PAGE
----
Doppo Weizen / Minamishinshu Alps Weizen / Sierra Nevada Kellerweis

We’re still working our way through the multitude of Japanese weizens, so today we’ve got the Doppo Weizen and the seasonal Minamishunshu Alps Weizen. While not really the same kind of beer since we liked these smoked beers we’ll also try the Aecht Schlenkerla Rauchbier Weizen.

Doppo Weizen (独歩・ヴァイツェン)




ABV: 5.0%

Availability: Year-round

Package: 330mL bottle


Pour – Light gold, cloudy, lots of fluffy foam

Aroma – Lots of banana and yeast, cloves, quite nice

Flavor – Somewhat spicy but overall mild, solid banana in the middle, wheat and a bit of cloves on the finish

This is our first Doppo review, so let’s take a quick look at their background. Located in Okayama, Doppo is another brewery that initially got its start as a sake brewer. In fact, their history as a sake brewer (under the name Miyashita – Doppo is the name of their beer arm) goes all the way back to 1915, and they only started brewing beer in 1995 when the brewing regulations were relaxed. Even still, that puts them in the early batch of microbreweries in Japan, and Doppo note that they were the 9th microbrewery in Japan (first in Chugoku!) to start operations.

Stylistically they’re another one of those local Japanese breweries that focus on German-style beers. Their standard lineup is heavy on the usual suspects such as the pilsner, schwarz, and weizen, although they also make a somewhat-more-rare-in-Japan dunkel and a from-left-field American strong ale called the Imperial Ale. Doppo focus more on their sake business than their beer business, and they don’t really distribute too widely. You almost never see their beer on tap, and bottles are also somewhat rare. I used to see their stuff at the now-closed Le Collier and sometimes at World Beer Market, but I haven’t seen their bottles around too much lately.

The Doppo Weizen is not a bad stab at a weizen, if somewhat mild. It starts out very promisingly with a very nice aroma of banana and cloves and yeast, and that carries over some to the flavor as well. However, in the flavor those aspects, while still there, get muted a bit, and the overall effect is that ends up being decent but nothing more. It’s a bit of shame as it has the makings of a really good weizen, but it just doesn’t quite impart enough flavor. One small point in its favor – it has 50% wheat, so would meet the German legal definition of a weizen, for whatever that’s worth.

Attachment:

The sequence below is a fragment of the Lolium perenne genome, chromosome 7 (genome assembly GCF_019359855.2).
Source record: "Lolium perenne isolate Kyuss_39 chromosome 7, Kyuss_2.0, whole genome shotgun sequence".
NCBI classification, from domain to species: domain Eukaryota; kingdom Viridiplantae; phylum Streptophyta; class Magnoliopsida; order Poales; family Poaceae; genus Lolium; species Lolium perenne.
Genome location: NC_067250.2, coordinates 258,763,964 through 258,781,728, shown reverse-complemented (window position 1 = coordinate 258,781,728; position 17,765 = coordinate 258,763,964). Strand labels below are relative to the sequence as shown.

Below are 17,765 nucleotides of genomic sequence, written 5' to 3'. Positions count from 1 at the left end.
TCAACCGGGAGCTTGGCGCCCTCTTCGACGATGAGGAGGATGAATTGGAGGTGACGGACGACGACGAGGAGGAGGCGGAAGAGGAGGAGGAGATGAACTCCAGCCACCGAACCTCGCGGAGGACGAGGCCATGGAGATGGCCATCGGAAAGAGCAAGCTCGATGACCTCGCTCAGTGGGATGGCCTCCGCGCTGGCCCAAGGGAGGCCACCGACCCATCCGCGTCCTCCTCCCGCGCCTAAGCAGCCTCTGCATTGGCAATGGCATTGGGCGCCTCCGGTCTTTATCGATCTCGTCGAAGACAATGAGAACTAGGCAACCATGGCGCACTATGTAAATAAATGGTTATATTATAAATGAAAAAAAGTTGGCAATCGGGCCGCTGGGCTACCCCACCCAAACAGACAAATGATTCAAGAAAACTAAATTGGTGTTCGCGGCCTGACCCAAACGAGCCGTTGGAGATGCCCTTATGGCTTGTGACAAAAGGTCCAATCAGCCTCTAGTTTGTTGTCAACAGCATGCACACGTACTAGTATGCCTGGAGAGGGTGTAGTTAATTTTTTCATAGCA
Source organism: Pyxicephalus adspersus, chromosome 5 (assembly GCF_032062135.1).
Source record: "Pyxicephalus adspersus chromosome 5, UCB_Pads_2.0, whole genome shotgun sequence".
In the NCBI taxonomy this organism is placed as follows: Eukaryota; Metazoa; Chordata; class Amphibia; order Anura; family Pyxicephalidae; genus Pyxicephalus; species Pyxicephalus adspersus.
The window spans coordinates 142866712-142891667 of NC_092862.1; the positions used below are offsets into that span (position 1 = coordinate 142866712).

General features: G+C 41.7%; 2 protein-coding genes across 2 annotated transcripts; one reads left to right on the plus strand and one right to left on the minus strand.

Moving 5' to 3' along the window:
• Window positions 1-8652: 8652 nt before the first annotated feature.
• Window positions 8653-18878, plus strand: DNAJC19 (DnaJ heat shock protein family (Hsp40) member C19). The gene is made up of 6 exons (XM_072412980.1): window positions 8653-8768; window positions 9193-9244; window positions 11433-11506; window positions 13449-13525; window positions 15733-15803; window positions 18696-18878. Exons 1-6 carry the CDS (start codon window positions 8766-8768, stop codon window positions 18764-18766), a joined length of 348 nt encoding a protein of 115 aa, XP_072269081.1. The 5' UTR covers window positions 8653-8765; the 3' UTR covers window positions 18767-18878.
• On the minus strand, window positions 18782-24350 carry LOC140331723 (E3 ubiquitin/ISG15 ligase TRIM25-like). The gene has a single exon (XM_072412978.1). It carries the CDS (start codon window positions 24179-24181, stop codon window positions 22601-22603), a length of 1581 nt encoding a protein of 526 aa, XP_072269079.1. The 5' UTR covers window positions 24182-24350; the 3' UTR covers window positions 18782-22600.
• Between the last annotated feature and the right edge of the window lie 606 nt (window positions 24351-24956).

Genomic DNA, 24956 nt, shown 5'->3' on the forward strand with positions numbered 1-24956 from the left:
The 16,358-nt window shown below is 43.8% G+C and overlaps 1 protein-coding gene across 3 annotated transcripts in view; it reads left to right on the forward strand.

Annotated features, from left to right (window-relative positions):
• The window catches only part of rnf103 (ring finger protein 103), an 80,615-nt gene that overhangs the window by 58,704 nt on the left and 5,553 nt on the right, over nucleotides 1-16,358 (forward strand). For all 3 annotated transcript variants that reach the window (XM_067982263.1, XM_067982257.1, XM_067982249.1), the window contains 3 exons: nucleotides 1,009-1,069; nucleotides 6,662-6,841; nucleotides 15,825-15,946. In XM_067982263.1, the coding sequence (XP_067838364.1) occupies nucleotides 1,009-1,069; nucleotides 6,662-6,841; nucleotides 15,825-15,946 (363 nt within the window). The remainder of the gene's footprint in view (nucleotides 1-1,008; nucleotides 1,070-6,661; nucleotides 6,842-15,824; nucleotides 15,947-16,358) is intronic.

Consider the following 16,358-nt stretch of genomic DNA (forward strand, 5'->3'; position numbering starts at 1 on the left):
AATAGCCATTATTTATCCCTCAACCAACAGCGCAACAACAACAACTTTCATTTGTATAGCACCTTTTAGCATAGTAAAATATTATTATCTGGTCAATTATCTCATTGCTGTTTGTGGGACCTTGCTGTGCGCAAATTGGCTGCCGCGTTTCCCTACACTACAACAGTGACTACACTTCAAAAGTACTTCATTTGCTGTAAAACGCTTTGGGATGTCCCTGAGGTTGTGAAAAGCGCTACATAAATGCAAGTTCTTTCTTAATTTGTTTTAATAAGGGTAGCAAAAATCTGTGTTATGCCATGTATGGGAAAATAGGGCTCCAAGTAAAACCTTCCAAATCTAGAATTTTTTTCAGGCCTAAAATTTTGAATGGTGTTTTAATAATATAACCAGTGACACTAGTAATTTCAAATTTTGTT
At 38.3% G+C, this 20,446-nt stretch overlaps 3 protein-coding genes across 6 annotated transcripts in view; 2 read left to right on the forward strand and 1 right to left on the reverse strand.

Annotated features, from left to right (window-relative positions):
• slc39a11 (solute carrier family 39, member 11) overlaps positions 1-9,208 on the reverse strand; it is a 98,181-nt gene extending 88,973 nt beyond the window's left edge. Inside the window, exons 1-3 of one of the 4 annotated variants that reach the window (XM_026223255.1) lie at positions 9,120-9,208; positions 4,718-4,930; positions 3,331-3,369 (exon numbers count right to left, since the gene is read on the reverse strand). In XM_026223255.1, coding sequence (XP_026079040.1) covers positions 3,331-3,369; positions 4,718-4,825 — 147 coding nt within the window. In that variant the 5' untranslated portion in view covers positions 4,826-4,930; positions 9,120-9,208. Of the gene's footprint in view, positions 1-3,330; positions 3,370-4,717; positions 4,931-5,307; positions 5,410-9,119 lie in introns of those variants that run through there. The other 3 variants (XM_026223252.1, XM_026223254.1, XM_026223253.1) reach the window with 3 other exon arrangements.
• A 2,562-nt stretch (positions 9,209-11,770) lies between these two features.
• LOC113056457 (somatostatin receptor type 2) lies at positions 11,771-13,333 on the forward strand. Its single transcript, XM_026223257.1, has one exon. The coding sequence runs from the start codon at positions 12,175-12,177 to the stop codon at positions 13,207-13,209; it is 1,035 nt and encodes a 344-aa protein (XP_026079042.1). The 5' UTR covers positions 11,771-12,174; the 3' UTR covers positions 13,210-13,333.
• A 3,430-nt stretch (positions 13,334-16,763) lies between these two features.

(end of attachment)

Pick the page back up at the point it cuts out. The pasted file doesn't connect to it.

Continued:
As for availability, Doppo aren’t so easy to track down these days, especially since Nomono has shuttered their doors. I purchased mine at a supermarket near Toritsu-daigaku called Inageya, and while the price was certainly agreeable at 431 yen, it’s not worth going there just to get this beer (they don’t stock other Doppo beers, and their craft beer selection is quite small). It’s certainly not a great beer, so don’t go to any great lengths to track it down.

Minamishinshu Alps Weizen (南信州ビール・アルプスヴァイツェン)




ABV: 5.0%

Availability: Summer

Package: 330mL bottle


Pour – Very pale, surprisingly little foam for a weizen

Aroma – Very mild, just a bit of wheat, a bit of spice

Flavor – Surprisingly spicy, at first lots of pepper on the finish, very little in the way of banana or wheat, ultimately turns very bland